Look Good

4 of the latest home décor trends – and where to shop the collection

Searching for the next interior design trend to bring the ‘wow’ factor to your home? Look no further than The Biscuit Factory, Newcastle…

Written by Becky Hardy
Published 26.03.2022

advertisement feature

When it comes to the latest home décor trends, the North East runs the gamut of inspirational hotspots to explore the furniture, patterns, colours and styles we’d need to bring them to life.

But while our first port of call for those all-important décor pieces tends to be furniture stores, interior design shops, antiques dealers and DIY warehouses, how many of us stop and consider our local art gallery?

Now, we say this knowing we have a great deal of privilege in doing so, because our ‘local art gallery’ isn’t just any cultural institution. Oh, no. The Biscuit Factory in Newcastle’s cultural quarter of the Ouseburn Valley is actually the UK’s largest independent commercial art, crafts and design gallery.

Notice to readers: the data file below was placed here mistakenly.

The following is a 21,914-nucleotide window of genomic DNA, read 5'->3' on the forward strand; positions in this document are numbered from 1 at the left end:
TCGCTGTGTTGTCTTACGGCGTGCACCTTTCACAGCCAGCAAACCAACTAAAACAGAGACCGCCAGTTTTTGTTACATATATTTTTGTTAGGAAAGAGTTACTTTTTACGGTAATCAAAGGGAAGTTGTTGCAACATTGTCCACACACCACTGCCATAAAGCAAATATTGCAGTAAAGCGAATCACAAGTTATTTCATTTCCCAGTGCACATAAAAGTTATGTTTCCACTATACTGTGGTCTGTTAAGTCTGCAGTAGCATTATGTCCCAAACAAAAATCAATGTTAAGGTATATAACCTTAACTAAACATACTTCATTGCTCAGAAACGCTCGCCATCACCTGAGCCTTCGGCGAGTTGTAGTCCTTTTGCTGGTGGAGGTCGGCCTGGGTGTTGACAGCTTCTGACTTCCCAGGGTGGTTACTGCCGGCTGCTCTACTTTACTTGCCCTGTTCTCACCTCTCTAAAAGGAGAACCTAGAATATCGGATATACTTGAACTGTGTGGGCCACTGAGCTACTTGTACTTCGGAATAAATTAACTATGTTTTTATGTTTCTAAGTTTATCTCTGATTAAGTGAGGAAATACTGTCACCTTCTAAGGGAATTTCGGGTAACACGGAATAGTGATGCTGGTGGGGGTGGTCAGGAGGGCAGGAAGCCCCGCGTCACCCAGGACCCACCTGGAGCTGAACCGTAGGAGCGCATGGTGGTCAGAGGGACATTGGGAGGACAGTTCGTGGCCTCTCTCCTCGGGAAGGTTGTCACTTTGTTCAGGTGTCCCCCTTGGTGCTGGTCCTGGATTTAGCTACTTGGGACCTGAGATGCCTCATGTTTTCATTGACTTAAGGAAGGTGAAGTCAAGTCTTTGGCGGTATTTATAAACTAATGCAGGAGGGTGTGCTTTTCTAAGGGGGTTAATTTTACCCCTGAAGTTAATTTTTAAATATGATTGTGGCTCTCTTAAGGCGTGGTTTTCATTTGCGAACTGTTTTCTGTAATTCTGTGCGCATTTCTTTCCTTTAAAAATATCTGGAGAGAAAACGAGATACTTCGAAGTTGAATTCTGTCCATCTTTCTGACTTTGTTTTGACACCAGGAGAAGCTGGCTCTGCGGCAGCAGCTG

Or, in other words, a one-stop shop for all our home décor needs.

They’re also, rather handily, staffed by some proper experts in the aesthetics field – so, whether you have no idea where to start and need some interiors inspiration, or you’re simply looking for that final objet d’art to finish off your design masterpiece, you’re in safe and stylish hands here.

In fact, we caught up with one such expert recently – The Biscuit Factory’s Communications Manager, Kathryn Tye – to uncover what four of the most sought-after home décor trends are set to be for 2022 and beyond. And we weren’t disappointed.

It turns out Japandi, Sanctuary, Maximalism and Mid-Century Modern interiors are set to be in all the most à la mode homes this year – including yours.